Physics-based puzzle games are a tough nut to crack. Make the game too hard and the player leaves the game frustrated, never to return to the thumb contorting nightmare they just experienced. Make the game too easy and the player leaves disappointed, thinking about the untapped potential of the game they just played. Human: Fall Flat attempts to balance this difficulty teeter-totter by keeping the mechanics simple (all you can do is grab things and jump) but increasing the complexity of the situation you need to apply the mechanics in. While there is the occasional stumble, Human: Fall Flat manages to stay on its feet to the end.
Jumping in, you take control of Bob, he is a builder, but I do not believe there is any relation to the other one. The first few levels are increasingly complex tutorials, but even as the difficulty grows, the answers are straight forward. Eventually, you get to the first “real” level and you are immediately challenged to put together everything you have learned to solve a more complex, and far less straightforward, combination of puzzles. These levels are where the game really shines. Though there seems to be an intended way to solve each stage, you do have significant freedom in how you approach each situation. There are areas to explore that have nothing to do with solving the puzzles to escape. On the other hand, if you are skillful in your approach and have mastered locomotion, you can skip entire parts of puzzles on your way to the exit.
When controlling Bob, you have only a few options of what you can do: grab things and jump. On the most basic level that is it. However, the possibilities are quite vast. Each arm is independently controlled with the right and left trigger. You will grab at wherever you are looking with the trigger you pull. So, you can look right and grab a lever, then look left and grab a separate lever, and then twist your body to move them each a different direction. Or, commonly, look up and jump to grab a ledge with both hands. Then use the sticks to pull yourself up and let go of the triggers once half of your body is up to stand-up. In trying to write this it is confusing, but I have included a video of it in action as it is quite intuitive once you learn it. Now, intuitive does not mean easy, or that it works the first time, but if you think something will work, it almost always will.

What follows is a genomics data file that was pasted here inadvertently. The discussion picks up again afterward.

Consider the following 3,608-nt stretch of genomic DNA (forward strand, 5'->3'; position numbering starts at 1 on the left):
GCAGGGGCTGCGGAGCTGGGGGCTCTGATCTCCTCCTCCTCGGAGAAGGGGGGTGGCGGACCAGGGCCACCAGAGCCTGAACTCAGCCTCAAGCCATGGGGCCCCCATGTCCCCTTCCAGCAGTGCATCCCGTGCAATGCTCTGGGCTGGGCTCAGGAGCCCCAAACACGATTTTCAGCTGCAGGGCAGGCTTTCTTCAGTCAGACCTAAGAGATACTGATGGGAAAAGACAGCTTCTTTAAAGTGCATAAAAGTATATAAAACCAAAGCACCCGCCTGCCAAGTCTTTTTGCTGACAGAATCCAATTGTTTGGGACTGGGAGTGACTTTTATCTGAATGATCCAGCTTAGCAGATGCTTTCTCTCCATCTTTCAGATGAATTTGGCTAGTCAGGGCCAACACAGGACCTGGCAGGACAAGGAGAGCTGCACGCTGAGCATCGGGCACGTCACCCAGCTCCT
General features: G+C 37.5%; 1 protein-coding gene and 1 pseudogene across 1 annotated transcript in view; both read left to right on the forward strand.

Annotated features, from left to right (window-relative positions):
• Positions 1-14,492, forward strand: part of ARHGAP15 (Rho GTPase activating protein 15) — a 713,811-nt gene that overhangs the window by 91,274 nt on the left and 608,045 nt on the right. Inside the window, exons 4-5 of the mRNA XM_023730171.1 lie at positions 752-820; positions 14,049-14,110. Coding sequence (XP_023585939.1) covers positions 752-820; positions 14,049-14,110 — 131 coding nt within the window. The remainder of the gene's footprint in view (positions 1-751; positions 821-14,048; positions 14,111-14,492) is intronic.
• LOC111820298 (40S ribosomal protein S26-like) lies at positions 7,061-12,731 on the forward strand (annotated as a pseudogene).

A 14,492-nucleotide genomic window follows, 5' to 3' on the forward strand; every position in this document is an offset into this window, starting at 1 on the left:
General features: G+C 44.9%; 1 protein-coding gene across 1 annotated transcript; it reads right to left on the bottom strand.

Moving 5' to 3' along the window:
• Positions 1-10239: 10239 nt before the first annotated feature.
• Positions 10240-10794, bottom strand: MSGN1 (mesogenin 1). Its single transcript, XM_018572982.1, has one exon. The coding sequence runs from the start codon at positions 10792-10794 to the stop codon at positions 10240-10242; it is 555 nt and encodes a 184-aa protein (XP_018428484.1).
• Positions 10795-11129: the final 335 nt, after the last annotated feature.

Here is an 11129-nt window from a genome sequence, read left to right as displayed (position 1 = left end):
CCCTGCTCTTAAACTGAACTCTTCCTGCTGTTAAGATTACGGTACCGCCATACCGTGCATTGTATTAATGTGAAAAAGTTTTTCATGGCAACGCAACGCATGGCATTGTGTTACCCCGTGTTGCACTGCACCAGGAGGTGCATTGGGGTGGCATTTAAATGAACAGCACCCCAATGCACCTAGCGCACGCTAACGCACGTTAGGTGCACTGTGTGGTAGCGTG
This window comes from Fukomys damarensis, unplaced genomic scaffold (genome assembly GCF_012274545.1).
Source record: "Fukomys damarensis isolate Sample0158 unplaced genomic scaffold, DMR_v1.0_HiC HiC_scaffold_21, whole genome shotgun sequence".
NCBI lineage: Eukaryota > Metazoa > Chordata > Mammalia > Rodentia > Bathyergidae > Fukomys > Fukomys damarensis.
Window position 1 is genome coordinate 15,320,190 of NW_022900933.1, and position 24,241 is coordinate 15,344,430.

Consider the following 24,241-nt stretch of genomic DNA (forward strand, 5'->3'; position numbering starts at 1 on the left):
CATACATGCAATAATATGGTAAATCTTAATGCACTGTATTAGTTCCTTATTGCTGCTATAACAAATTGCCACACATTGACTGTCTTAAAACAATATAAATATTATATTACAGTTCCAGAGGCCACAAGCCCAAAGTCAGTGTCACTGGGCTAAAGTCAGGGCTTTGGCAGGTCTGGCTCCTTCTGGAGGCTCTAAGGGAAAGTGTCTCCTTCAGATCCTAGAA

If you miss a jump, or drown, or do something else you are not supposed to, your body will fall back down onto the level crumpled in a heap back at the beginning of the puzzle. Though death happens often (at least to me) it was rarely frustrating, and thankfully the checkpoints are frequent enough that I never felt like I lost significant progress on my quest. Only one time was I repeatedly failing at a task when I was trying to do the “right” thing. Often what you need to attempt to do is easily teased out. Occasionally you have to try a couple of different techniques to make something work, but more often than not, if you fail numerous times at a task, you are likely approaching it wrong. Knowing this helped keep the game from getting frustrating and helped ensure I was regularly making progression toward the end of the level.
While puzzle games have been lookers in the past (The Witness and more recently Rime) the presentation here is not something to write home about. That is not to say the game looks bad, not even close, but there is a minimalism to the presentation that will not appeal to everyone. Additionally, the sparse soundtrack led me to do something I almost never do…listen to podcasts while playing. I felt a bit guilty about this the first time I did it, so when going back to the game, I tried to listen to the audio again. I just could not do it and went back to listening to podcasts.
One advantage Human: Fall Flat has over many puzzle games is a co-op mode that is likely more fun than playing alone. While I spent the majority of my time in single-player, I was able to partake in a bit of local co-op, and the emotions ranged from slightly irritated to uncontrollable delight. While the wonky physics can be humorous individually, they are significantly amplified when you have another person trying their darndest to help, but they make things considerably more complicated. If you are short on patience, this may not be a great mode, but I found myself having the most fun when I had a partner.
As a complete package, Human: Fall Flat delivers a simple concept in a way that was able to balance the frustration with the fun. It is not going to win awards for presentation, but if you can navigate an occasional control struggle, and you enjoy solving puzzles, there is enjoyment to be found. To amplify your fun, find a fellow builder to join in your adventure.
Human: Fall Flat was reviewed using a PS4 code provided by the publisher. You can read additional information about PSVG’s review policy on our disclaimer page here.
A fine entry into the physics-based puzzle genre, Human: Fall Flat will give you occasional control quirks but typically provides a fun experience.